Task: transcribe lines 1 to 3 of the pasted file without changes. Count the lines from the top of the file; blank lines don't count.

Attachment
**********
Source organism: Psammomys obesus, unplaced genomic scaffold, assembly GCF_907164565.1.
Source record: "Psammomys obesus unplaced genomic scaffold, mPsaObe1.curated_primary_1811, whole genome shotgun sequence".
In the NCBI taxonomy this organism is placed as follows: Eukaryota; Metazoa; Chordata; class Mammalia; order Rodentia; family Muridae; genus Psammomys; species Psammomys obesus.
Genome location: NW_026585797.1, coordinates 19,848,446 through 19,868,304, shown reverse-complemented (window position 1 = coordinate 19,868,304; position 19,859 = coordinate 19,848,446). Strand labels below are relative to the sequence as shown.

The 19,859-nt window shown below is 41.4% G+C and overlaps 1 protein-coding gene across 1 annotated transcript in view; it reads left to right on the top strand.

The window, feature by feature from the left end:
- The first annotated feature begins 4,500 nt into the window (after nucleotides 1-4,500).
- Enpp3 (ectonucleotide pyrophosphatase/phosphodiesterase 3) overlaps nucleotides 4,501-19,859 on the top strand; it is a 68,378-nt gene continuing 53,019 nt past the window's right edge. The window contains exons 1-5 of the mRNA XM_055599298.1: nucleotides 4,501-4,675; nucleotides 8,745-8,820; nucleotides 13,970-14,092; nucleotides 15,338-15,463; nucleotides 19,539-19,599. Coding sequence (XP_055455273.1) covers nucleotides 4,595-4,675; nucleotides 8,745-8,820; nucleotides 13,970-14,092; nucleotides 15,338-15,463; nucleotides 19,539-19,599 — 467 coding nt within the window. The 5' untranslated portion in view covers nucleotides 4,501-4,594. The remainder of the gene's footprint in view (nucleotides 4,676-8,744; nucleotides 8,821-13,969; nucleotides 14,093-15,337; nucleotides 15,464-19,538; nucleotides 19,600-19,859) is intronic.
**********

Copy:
Source organism: Psammomys obesus, unplaced genomic scaffold, assembly GCF_907164565.1.
Source record: "Psammomys obesus unplaced genomic scaffold, mPsaObe1.curated_primary_1811, whole genome shotgun sequence".
In the NCBI taxonomy this organism is placed as follows: Eukaryota; Metazoa; Chordata; class Mammalia; order Rodentia; family Muridae; genus Psammomys; species Psammomys obesus.